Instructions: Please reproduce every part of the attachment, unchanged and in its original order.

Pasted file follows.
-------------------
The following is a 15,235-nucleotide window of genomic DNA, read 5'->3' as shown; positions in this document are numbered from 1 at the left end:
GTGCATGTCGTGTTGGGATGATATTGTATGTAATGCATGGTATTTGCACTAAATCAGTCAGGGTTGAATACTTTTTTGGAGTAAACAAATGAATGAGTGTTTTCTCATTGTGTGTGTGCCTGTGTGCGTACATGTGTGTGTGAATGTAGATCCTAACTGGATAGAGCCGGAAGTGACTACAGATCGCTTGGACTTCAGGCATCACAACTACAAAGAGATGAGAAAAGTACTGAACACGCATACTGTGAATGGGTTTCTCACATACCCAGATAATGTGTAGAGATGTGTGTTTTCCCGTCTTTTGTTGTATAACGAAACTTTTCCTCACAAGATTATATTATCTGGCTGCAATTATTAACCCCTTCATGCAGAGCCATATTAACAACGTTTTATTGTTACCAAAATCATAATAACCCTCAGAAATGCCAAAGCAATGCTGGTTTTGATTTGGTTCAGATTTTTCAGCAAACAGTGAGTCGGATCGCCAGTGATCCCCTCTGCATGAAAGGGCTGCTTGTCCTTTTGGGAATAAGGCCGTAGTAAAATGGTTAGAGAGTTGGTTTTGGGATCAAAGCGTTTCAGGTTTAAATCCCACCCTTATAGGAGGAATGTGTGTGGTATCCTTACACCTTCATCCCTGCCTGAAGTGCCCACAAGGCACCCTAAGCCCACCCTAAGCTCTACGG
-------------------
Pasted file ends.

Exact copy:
The following is a 15,235-nucleotide window of genomic DNA, read 5'->3' as shown; positions in this document are numbered from 1 at the left end:
GTGCATGTCGTGTTGGGATGATATTGTATGTAATGCATGGTATTTGCACTAAATCAGTCAGGGTTGAATACTTTTTTGGAGTAAACAAATGAATGAGTGTTTTCTCATTGTGTGTGTGCCTGTGTGCGTACATGTGTGTGTGAATGTAGATCCTAACTGGATAGAGCCGGAAGTGACTACAGATCGCTTGGACTTCAGGCATCACAACTACAAAGAGATGAGAAAAGTACTGAACACGCATACTGTGAATGGGTTTCTCACATACCCAGATAATGTGTAGAGATGTGTGTTTTCCCGTCTTTTGTTGTATAACGAAACTTTTCCTCACAAGATTATATTATCTGGCTGCAATTATTAACCCCTTCATGCAGAGCCATATTAACAACGTTTTATTGTTACCAAAATCATAATAACCCTCAGAAATGCCAAAGCAATGCTGGTTTTGATTTGGTTCAGATTTTTCAGCAAACAGTGAGTCGGATCGCCAGTGATCCCCTCTGCATGAAAGGGCTGCTTGTCCTTTTGGGAATAAGGCCGTAGTAAAATGGTTAGAGAGTTGGTTTTGGGATCAAAGCGTTTCAGGTTTAAATCCCACCCTTATAGGAGGAATGTGTGTGGTATCCTTACACCTTCATCCCTGCCTGAAGTGCCCACAAGGCACCCTAAGCCCACCCTAAGCTCTACGG